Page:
Jennifer Tolbert Roberts
Athens On Trial
Although Plato's metaphysics bring with them a rejection of all existing forms of government, posited as these governments are on misperceptions of truth that by definition are unreal and therefore decaying already at their inception, they carry the most severe implications for democracy, of which, as Cleon so bitterly complained over the question of Mytilene, change and flexibility are integral parts. Plato's expulsion of the poets from his ideal state must also be seen in the context of the important role played in the education of Athenian citizens by attendance at tragedies. It was tragic drama that afforded Athenians an opportunity to ponder and debate many of the same issues that arose in Plato's dialogues, and it is curious whether Plato wished to expel the poets precisely because he knew the kind of issues that tragedies stirred up in the minds of citizens or because he failed to grasp tragedy's educative power.
The natural diversity that for Pericles had made Athens into a vital, throbbing entity served Plato's state rather as a means of assigning each individual to his or her proper station on the great assembly line of the polis. Relegating to lesser classes the varying talents that produce material goods, Plato frees his guardians from the demands of diversity and endows them with the leisure to become a united front of enlightenment. Although he sees artisans as possessed of a variety of different skills, the politike techne appears to him as unvariegated and homogeneous. If a carpenter and a cobbler were to exchange trades, Plato complains, the result would be poor carpenting and cobbling, and the same will happen if a cobbler or other artisan seeks to change roles with a ruler or to add the ruler's function onto his or her own (Republic 434A-C). Among the individual crafts, in other words, important distinctions exist, but the politike techne is indivisible. Where democratic theorists had seen diversity as the strength of the democratic polis, Plato's ideal state draws its strength rather from the uniformity of vision in its ruling class.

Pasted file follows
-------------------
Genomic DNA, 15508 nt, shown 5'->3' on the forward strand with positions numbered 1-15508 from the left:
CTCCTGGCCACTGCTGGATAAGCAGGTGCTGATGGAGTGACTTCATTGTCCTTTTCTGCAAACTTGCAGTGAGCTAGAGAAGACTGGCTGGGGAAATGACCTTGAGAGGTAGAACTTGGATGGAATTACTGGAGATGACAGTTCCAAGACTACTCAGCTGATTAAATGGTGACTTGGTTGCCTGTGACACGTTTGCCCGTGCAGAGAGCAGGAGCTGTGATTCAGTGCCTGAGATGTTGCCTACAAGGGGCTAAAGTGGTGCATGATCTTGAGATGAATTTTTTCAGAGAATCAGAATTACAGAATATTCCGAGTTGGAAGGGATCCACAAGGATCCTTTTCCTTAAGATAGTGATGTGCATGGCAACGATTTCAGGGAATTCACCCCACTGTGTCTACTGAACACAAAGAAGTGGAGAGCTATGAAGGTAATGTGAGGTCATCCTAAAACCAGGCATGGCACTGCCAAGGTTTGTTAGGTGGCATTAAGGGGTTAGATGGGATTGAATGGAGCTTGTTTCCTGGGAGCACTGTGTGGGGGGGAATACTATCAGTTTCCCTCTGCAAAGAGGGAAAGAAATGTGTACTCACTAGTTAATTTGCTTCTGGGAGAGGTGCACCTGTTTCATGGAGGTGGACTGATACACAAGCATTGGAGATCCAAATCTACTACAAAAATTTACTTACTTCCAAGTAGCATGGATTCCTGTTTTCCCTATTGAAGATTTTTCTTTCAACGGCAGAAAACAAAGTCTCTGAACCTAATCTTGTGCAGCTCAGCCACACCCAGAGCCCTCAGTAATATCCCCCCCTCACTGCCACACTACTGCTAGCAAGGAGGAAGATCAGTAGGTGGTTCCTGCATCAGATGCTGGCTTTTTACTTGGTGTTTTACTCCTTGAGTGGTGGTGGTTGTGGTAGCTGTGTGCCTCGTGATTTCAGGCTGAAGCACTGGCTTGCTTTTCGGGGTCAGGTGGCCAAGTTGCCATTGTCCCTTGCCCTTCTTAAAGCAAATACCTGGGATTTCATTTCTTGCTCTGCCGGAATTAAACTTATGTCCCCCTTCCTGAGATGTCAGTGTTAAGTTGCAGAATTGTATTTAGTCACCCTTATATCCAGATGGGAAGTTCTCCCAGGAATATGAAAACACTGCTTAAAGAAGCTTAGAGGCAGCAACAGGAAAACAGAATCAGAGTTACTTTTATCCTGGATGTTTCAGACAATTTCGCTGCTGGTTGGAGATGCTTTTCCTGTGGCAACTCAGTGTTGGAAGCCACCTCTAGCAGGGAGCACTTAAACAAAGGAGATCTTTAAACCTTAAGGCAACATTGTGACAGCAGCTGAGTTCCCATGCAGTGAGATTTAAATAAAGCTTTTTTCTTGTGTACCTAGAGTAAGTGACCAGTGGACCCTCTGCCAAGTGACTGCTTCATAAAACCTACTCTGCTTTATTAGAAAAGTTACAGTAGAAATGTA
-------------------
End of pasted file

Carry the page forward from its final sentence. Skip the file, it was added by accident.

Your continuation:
But if Plato's opposition to democracy must be traced in part to his intellectual authoritarianism, it must also be viewed in the context of class prejudice. Despite Plato's determination to lend an air of abstraction to his work and to cast his wisdom as universal and absolute, knowing no bounds in time or space, his writings nonetheless make plain that he was distinctively a Greek aristocrat who shared numerous traditional convictions with the bulk of his class. These convictions included blithe acceptance of slavery; an inability to see a political structure larger than the polis; a preoccupation with physical beauty (pace the high-minded idealism of the Symposium); a strong belief in heredity; and a disdain for manual labor that sometimes extended to contempt for any form of earning a living and for all those whom circumstances compelled to support themselves. The last two of these bear directly on Plato's view of democracy, though it is not clear precisely what relation they bear to each other. Beside Plato's insistence that children in his ideal state who are accidentally bom into the wrong class will be transferred into the proper station, we must place his conviction that such accidents will be rare, for his careful plan for eugenic intra-class breeding makes clear the expectation that as a rule guardian parents will produce babies who are guardian material, and others will not. Above and beyond the factor of heredity, moreover, Plato stresses the debilitating nature of hard work of a nonintellectual variety. In book 5 of the Republic, Plato attacks the sophists by complaining that such men address themselves to the multitude, and 'the multitude can never be philosophical. Accordingly it is bound to disapprove of all who pursue wisdom; and so also, of course, are those individuals who associate with the mob and set their hearts on pleasing it' (493E). When men like this corrupt noble natures, he argues, then philosophy, like a maiden deserted by her nearest kin and bereft of her natural protectors, is open to debasement by the unworthy. For, Plato writes (in a passage as jarring to twentieth-century admirers of Greek ideals as the Thersites episode in the Iliad), in such cases some 'poor creature who has proved his cleverness in some mechanical craft, sees here an opening for a pretentious display of high-sounding words and is glad to break out of the prison of his paltry trade and take sanctuary in the shrine of philosophy,' a pursuit that even in its present debased form
still enjoys a higher prestige, enough to attract a multitude of stunted natures, whose souls a life of drudgery has warped and maimed no less surely than their sedentary crafts have disfigured their bodies. For all the world they are like some little bald-headed tinker, who, having come into some money, has just got out of prison, had a good wash at the baths, and dressed himself up in a new coat as a bridegroom, ready to marry his master's daughter, who has been left poor and friendless. Could the issue of such a match ever be anything but pitiful base-born creatures? (495D-E)